two inches away, and now tell me how you feel.” The kid may say, “You will not move farther
away. I can’t function without you.” I’m not going anywhere right now my goal is
to be a little more out of the way, but not right now. I’m here, and if you need me I’m back in the
picture again. But, you need to move toward that. For child that anxious, I would suggest it
might be helpful for that child, and a parent to work with a therapist who could help get
some greater separation. If a parent keeps trying to do the same thing
over and over again, and it doesn’t work, and that kid pulls you back in with the situation. That’s not healthy for either one of you. It’s not developmentally appropriate either. I’m saying there’s a reason for it, but it’s
important to get some separation. You’re not going to go to the library and
study in the stacks with your daughter when she’s 18 or 19. At least, I hope not. Yeah, and I like that idea of figuring out
what the function is, of why does this child want you right there. Is it because of anxiety, or are they not
sure how to do the homework and they need you to help them get started with it? But, figuring out what is that reason behind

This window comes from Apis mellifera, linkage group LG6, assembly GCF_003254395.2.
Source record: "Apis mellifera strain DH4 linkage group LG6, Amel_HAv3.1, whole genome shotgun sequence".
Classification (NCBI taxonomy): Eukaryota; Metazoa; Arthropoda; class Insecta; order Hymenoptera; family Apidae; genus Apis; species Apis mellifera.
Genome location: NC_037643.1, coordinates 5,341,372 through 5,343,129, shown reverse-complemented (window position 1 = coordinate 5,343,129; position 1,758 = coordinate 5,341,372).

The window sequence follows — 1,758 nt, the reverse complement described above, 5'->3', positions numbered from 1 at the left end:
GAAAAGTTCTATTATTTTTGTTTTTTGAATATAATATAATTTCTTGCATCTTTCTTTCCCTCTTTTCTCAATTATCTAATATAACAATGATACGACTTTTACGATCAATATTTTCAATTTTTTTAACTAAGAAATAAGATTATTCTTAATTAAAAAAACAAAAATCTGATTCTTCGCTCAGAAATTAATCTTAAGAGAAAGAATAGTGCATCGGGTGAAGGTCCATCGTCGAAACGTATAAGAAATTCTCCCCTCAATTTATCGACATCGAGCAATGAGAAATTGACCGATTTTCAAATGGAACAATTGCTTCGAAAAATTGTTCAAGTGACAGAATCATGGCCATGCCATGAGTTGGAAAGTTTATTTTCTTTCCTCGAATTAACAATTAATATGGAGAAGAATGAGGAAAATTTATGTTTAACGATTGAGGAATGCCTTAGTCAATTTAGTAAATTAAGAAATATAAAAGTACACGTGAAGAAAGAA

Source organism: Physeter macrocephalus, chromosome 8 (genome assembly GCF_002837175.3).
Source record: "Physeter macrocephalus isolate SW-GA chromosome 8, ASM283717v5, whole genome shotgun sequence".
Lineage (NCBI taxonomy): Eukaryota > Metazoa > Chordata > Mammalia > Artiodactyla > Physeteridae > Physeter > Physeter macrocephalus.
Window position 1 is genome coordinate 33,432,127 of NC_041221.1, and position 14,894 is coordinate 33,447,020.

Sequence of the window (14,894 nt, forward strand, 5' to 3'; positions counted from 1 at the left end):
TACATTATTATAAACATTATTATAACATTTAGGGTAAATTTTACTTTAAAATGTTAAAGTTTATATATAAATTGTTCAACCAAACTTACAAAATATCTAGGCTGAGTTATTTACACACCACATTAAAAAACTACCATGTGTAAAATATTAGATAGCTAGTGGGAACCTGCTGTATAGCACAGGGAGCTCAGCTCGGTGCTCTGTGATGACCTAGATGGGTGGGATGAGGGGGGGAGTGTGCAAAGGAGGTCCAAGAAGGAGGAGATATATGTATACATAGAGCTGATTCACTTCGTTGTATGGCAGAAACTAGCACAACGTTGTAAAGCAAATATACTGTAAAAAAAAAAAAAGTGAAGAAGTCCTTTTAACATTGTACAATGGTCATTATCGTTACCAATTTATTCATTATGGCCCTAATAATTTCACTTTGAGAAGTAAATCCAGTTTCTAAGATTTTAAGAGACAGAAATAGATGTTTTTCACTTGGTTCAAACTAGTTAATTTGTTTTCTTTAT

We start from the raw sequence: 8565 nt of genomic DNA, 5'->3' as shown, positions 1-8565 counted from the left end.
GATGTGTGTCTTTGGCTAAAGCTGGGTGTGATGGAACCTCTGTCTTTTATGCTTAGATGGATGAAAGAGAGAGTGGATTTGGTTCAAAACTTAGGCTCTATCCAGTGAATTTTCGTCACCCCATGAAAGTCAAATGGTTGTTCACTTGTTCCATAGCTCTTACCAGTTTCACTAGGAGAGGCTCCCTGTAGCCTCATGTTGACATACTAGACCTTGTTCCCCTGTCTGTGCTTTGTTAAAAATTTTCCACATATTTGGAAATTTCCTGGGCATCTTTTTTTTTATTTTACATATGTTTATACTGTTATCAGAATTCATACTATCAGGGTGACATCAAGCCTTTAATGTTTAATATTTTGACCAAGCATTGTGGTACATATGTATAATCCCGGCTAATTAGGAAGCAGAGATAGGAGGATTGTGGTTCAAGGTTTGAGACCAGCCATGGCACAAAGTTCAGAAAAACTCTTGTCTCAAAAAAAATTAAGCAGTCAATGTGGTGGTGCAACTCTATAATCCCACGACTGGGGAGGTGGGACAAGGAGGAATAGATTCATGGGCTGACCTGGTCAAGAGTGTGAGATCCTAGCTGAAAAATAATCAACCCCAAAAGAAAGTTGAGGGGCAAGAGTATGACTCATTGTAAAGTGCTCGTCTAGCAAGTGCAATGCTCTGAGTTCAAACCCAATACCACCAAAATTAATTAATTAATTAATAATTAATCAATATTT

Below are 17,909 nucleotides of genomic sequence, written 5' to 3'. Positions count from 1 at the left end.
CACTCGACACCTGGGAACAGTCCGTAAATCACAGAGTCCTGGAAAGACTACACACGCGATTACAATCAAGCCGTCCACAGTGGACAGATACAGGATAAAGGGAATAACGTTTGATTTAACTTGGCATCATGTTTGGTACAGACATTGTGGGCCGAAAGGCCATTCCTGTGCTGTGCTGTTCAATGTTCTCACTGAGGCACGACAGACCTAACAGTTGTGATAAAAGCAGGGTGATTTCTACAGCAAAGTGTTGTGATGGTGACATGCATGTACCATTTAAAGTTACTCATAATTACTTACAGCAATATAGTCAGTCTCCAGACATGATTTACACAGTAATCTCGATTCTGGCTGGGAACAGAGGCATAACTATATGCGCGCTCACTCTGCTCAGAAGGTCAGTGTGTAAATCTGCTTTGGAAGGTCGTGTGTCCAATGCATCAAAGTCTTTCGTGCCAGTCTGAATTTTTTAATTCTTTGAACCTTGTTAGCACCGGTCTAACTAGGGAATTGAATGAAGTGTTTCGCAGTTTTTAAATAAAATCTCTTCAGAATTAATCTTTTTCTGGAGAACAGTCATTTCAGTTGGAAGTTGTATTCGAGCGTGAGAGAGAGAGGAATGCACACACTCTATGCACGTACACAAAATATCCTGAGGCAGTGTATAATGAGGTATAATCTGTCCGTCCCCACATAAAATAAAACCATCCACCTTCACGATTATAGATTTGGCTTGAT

it. That could be really helpful. We had a couple questions about getting kids
started with their homework. Sometimes we know that can be the toughest
part, right, of just getting them to sit down and start working on whatever assignment it
is that they’re supposed to do. A parent was specifically asking how much
should you continue to push or nag your child about getting started and doing the homework,
or to back off and let them kind of take control of getting their homework done and doing it
at a time that works for them. Do you have any suggestions on how to set
that up, or get kids going to get started? Yeah. I think it’s important to find out if the
kid’s homework schedule is working for her or him. If a kid says I’ll do my homework whenever,
if the kid is in bed by 10 o’clock or whatever the bedtime is, and gets her homework done. It doesn’t matter when she starts at 9:45. If she gets her homework done, and she gets
it done well enough. It will be nicer if the kids started earlier
and took more time and were [inaudible 00:47:45]. Probably the quality would be better, but
again we’re trying to create a situation where kids are independent, making decisions that
are affecting them. Not only for homework but for life. If a child is procrastinating over and over
again, and the parent is walking around nagging, you have to ask yourself as a parent, is this